Jared Mills, deputy police chief, said he and Gregoire conducted a national search for an effective, standardized anti-drug curriculum they could bring to the city’s schools and D.A.R.E. was the only one they found. They said the D.A.R.E. program was revamped in 2011 after doubts were expressed nationwide about its effectiveness. They said statistics have shown children having positive interactions with a police officer when they are young pays dividends in both avoiding drug abuse and in gaining skills that will help them deal with other problems in children’s lives.

Gregoire said the D.A.R.E. program is not just about drugs, but also includes lessons about bullying, high risk behavior and social media, and seeks to build children’s decision-making skills. The officer will use D.A.R.E.’s “keepin’ it REAL” program, an acronym for Refuse, Explain, Avoid and Leave.

In the summer months, when school is not in session, the officer will seek to maintain contact with local youths, such as by partnering with Augusta Recreation, interacting with kids at city parks and pools, and at summer programs at Buker Community Center.

City councilors initially authorized applying for the grant in late April.

Then, in June, councilors reaffirmed their previous vote after administrators came back to them after they learned participating in the federal program would likely cost the city more than previously anticipated.

On the second vote, councilors voted 5-2 to reaffirm their previous commitment.

“The cost of not funding this, in my estimation, is going to be greater than the cost if we do,” Mayor David Rollins said at the time. “If we lose another generation, if we don’t reach out and get them connected to the positive side of life at a young age, we can’t get them back when they’re in middle school and high school and they’re hooked and it’s a disease.”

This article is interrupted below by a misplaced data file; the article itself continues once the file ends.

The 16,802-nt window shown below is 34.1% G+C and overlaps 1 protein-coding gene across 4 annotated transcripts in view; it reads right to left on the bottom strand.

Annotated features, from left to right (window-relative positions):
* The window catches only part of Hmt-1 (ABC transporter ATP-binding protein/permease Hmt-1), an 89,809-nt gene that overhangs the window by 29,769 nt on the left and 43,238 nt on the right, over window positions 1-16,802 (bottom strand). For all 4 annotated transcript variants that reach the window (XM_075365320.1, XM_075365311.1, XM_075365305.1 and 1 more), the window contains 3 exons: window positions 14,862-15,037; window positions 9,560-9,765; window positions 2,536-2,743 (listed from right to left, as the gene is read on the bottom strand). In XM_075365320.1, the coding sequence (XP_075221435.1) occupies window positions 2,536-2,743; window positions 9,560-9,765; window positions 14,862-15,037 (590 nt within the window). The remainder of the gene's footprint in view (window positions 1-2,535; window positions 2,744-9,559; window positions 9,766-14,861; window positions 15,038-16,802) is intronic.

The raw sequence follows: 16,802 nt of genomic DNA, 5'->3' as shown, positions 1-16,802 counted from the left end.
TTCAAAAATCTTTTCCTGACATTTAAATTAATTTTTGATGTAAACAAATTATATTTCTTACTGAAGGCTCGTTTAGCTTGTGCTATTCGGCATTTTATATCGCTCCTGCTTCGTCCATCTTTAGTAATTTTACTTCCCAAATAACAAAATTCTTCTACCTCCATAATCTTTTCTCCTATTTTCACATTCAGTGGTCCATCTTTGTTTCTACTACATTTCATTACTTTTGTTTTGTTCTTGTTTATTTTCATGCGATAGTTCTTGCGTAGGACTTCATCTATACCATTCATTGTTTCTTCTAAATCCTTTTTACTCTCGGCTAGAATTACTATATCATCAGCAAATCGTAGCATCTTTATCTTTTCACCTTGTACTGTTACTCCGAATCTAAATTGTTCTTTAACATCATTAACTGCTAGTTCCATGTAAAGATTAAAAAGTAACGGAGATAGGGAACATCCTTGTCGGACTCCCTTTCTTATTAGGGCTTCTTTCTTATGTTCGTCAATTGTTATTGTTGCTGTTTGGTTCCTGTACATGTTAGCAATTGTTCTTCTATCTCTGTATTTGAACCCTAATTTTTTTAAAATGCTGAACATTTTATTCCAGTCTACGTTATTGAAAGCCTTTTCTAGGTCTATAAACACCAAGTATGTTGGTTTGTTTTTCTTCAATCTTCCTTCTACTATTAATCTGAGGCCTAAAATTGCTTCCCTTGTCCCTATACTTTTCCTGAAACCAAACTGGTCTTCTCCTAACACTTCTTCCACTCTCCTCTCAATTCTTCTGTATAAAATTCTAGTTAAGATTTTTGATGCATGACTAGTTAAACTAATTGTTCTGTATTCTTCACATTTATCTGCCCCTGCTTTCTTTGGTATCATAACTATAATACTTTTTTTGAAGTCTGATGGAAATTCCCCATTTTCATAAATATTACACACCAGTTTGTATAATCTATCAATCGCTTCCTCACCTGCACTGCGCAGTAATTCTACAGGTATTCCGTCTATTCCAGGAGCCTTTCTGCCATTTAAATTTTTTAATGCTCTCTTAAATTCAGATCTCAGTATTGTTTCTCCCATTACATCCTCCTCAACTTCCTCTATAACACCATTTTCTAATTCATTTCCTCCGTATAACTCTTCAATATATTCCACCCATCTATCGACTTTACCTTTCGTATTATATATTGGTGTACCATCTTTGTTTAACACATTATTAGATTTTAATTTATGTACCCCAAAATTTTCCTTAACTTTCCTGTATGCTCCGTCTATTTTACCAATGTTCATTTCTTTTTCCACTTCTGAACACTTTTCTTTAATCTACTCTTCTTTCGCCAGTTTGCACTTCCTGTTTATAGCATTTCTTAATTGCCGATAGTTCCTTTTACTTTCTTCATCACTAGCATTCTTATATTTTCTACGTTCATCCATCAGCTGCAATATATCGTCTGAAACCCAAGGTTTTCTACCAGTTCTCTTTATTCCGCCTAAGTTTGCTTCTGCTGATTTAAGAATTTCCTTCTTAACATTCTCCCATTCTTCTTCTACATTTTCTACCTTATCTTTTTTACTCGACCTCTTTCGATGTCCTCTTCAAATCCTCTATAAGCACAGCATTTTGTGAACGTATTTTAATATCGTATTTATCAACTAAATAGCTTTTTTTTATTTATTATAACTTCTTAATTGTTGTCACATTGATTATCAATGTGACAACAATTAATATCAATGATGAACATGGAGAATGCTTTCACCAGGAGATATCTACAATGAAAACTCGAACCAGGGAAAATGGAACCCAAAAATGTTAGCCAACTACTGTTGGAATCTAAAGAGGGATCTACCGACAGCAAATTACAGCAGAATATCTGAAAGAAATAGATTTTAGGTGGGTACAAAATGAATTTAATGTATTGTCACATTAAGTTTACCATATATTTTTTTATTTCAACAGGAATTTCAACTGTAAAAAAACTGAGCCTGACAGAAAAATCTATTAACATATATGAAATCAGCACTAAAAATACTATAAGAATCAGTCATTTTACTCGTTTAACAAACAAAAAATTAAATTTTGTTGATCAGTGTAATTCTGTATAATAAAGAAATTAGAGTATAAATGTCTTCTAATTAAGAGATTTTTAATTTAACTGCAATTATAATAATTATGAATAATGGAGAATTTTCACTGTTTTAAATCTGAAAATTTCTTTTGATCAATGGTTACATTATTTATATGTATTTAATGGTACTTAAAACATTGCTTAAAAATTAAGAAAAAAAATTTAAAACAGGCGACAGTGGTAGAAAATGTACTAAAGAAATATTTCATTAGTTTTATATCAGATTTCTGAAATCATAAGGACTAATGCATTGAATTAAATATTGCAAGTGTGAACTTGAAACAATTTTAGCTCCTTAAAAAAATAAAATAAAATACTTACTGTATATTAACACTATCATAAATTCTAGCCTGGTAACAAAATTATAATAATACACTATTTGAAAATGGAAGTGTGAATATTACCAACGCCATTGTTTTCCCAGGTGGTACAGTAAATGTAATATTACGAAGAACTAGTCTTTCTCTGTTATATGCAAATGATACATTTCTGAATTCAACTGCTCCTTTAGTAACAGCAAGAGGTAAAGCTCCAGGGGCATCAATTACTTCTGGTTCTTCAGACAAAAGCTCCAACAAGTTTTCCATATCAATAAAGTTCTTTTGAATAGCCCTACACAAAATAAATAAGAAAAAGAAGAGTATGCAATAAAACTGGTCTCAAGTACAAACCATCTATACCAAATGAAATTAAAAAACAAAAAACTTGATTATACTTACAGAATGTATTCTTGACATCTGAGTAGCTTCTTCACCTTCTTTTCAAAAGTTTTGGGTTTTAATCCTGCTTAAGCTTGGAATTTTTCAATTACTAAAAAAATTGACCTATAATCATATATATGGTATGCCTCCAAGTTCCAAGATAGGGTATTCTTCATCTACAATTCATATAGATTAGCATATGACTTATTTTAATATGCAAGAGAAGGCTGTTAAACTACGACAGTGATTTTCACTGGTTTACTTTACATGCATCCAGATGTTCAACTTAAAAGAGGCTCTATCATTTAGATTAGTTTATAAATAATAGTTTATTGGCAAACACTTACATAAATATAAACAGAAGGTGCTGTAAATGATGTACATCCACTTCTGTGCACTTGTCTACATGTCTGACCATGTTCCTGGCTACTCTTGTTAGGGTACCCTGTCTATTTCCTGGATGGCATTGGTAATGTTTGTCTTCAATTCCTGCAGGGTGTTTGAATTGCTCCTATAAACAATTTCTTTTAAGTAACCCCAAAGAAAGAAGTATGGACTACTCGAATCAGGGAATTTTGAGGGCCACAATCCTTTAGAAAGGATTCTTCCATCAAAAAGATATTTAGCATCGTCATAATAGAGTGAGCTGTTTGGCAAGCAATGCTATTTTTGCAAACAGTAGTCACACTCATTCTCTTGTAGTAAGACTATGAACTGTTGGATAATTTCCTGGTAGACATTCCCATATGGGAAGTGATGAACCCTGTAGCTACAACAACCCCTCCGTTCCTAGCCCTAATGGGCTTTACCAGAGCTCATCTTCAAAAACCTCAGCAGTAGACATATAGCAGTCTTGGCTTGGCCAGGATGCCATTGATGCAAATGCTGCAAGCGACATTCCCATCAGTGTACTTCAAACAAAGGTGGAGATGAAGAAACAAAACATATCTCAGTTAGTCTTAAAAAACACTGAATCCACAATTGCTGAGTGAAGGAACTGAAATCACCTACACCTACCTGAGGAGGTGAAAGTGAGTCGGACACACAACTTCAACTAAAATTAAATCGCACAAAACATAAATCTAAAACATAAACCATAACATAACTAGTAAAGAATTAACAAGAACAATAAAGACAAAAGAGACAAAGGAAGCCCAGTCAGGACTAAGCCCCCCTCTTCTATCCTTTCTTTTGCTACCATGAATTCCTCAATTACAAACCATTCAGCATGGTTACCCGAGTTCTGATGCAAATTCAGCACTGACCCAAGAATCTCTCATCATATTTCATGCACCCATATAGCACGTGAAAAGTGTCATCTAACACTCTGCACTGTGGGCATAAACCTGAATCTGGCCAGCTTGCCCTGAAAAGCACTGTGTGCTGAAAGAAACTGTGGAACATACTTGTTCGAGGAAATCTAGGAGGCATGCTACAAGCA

The federal Department of Justice awarded a total of $625,000 in Office of Community Oriented Policing Services, or COPS, funding to Maine municipalities. The Biddeford Police Department will receive $250,000, while departments in Augusta, Ellsworth and Westbrook will each receive $125,000, according to news releases from the offices of U.S. Rep. Chellie Pingree and U.S. Sens Susan Collins and Angus King.

“Communities across Maine rely on local law enforcement to help keep them safe, and federal investments can play an important role in assisting those community efforts,” Collins and King said in a joint news release. “This grant funding will support local police departments as they work to protect families and promote public safety.”

Last year the city hired two new detectives to combat drug dealing and drug-related crimes in the city. And for the second year in a row, city councilors in February set as a major goal fighting the growing opiate and heroin abuse epidemic.

Gregoire said he believes the new position will help make a positive difference.

“Kids are seeing challenges today we weren’t seeing 20 years ago, or even 10 years ago,” he said. “Providing kids with information to help them deal with the issues they’re facing today could be of great help to them.”


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All Rights Reserved.